• New to the echo... 1A.

    From Ardith Hinton@1:153/716 to Mark Hofmann on Mon Sep 26 16:36:06 2011
    Hi, Mark! Recently you wrote in a message to Ardith Hinton:

    when the pediatrician's diagnosis of DS had just been
    confirmed, the gynecology resident accosted me outside
    our room to ask... in essence... why I hadn't been
    weeping & wailing & gnashing my teeth. I told him
    about Judy, a former student of mine, and added that
    I'd be quite content to have a daughter like her.

    We had a similar situation. After they first told us
    that our son had DS, they sent in a "counsler" to talk
    to us and make sure we were "ok". I couldn't believe
    they did such a thing and sent the person out of the room.

    When Nora & I returned home, after her birth, a public health nurse visited us once a week... ostensibly to weigh the baby. She seemed to regard inspecting me & my housekeeping as her chief responsibility, however. On one occasion, for example, she went to the kitchen to wash her hands although the bathroom was closer. Then another nurse took her place. This nurse was very different. She said I had a wonderful rapport with Nora, i.e. the first nice thing anybody had said about my parenting. I reckon she must have given me a passing grade because we heard nothing more for the next fifteen years. :-))

    They treat it like some horrible disease -
    which is far from the truth.

    Yes, and they can easily do more harm than good by projecting their own fears onto others. I'm reminded of the dietician who came to see us when Nora was in rehab. Nora's weight had been stable before her stroke, but as a result of the stroke she wasn't getting enough exercise & was gaining weight. This woman, who clearly had a weight problem herself, kept trying to reassure Nora that it was nothing to be ashamed of. Nora wasn't ashamed of it at all, therefore we didn't want the dietician putting ideas into her head... (sigh).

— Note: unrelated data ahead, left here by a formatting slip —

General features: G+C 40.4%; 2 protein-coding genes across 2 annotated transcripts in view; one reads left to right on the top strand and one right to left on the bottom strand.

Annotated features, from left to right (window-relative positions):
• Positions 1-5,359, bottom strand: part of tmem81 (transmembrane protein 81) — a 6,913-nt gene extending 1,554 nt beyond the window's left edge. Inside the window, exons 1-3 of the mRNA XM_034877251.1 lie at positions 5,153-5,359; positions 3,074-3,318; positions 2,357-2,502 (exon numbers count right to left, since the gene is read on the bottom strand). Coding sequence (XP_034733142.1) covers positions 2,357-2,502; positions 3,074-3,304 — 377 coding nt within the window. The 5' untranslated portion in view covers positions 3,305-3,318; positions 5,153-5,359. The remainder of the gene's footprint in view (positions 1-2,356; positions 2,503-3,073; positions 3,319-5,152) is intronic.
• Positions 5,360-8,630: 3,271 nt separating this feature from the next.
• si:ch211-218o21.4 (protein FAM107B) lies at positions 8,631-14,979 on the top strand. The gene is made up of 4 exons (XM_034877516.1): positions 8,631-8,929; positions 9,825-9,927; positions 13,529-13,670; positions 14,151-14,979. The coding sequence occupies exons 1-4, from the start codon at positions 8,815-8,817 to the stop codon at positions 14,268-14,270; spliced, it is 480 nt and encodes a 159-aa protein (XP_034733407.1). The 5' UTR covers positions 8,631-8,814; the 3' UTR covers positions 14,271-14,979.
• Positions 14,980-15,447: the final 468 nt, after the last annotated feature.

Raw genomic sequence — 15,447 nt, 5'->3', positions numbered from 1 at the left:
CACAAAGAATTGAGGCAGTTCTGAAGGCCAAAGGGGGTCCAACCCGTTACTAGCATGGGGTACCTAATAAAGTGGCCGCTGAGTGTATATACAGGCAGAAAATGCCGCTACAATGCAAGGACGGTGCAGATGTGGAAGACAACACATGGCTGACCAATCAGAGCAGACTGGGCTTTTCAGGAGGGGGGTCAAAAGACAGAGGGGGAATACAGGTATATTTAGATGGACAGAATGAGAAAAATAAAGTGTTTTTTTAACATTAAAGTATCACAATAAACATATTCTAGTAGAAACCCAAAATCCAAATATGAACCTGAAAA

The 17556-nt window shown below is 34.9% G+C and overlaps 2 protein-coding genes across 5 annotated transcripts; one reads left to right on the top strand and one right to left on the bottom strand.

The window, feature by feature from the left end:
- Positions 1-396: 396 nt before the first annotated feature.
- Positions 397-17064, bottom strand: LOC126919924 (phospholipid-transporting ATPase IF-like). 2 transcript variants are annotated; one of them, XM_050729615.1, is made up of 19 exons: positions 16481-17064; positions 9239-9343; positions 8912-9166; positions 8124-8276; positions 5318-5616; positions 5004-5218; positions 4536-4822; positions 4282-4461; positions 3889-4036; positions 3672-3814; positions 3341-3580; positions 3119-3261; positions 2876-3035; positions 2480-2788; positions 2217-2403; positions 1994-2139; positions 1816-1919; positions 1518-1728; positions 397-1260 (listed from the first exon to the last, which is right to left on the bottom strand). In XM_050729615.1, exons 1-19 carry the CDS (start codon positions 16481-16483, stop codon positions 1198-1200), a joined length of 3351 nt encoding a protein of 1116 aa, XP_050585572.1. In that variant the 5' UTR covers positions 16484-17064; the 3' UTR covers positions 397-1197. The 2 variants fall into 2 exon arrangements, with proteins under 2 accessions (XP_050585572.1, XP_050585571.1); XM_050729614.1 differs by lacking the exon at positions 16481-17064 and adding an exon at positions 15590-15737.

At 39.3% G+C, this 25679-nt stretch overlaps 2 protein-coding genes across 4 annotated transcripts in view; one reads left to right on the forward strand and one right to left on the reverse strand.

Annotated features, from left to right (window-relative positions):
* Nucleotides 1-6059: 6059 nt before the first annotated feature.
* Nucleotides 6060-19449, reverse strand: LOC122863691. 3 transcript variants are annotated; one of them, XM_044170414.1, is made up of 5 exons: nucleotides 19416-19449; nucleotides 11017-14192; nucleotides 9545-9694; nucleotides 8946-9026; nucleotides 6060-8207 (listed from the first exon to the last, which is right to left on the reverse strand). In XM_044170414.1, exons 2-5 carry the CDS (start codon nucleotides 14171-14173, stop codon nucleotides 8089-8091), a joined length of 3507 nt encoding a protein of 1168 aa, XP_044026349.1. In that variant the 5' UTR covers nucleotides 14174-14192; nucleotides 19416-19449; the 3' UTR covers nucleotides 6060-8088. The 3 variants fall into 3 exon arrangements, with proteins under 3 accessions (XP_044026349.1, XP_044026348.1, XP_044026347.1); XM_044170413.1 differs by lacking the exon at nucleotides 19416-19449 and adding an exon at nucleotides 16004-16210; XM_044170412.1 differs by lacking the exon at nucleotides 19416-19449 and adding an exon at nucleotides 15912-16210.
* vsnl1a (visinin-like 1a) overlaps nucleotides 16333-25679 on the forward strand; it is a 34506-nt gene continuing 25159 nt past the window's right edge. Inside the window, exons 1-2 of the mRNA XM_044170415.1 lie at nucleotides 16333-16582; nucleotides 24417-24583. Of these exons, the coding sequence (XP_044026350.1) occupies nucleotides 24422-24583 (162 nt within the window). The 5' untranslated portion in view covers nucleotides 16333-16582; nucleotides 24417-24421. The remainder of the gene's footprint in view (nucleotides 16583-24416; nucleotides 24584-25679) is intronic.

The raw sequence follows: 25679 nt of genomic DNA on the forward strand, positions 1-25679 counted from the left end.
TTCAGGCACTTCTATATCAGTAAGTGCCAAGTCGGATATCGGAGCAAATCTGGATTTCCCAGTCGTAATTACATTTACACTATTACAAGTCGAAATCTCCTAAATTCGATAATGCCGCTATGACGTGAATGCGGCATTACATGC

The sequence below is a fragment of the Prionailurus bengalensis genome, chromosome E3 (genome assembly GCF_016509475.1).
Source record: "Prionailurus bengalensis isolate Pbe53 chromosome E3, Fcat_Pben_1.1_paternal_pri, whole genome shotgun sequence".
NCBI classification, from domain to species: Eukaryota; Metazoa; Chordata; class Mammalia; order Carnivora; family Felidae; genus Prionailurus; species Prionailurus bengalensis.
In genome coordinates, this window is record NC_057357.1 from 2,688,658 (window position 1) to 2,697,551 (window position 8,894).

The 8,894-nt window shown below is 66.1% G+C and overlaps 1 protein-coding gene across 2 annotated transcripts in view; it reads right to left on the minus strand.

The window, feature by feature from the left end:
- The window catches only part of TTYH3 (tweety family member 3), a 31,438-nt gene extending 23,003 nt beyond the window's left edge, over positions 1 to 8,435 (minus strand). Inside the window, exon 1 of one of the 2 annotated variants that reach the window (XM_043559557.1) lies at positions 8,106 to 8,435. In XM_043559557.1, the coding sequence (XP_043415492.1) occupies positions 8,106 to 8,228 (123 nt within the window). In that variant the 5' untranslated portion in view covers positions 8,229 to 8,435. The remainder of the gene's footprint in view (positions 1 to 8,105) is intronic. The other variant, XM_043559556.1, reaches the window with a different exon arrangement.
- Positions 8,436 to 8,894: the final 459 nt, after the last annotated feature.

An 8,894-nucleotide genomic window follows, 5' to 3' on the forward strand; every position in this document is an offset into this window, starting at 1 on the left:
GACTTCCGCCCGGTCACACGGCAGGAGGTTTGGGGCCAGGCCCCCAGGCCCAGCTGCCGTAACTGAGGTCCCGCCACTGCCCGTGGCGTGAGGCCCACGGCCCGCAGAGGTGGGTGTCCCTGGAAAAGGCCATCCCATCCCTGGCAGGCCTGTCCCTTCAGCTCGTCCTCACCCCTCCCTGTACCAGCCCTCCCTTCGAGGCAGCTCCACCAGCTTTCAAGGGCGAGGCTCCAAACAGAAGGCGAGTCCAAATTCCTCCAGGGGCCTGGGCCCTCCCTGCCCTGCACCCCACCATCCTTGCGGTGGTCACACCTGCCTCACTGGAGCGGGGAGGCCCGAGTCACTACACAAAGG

The gynecology resident was different too. He's the sort of person who inspires me to believe things are slowly changing for the better. He was present at Nora's birth... he was aware of the gloomy prognostications in the medical textbooks... yet he said to himself, "Something doesn't add up here." He approached me in the spirit of a person seeking more data because a lot of what he's been told doesn't match his observations. I immediately recognized him as a kindred spirit & the teacher in me seized the teachable moment. :-)

    We are happy with whatever we were given.

    ... as are the vast majority of other people who find themselves in similar circumstances, apparently, among North Americans at least:

    "Parents, Siblings, and People With Down Syndrome
    Report Positive Experiences"


    --- timEd/386 1.10.y2k+
    * Origin: Wits' End, Vancouver CANADA (1:153/716)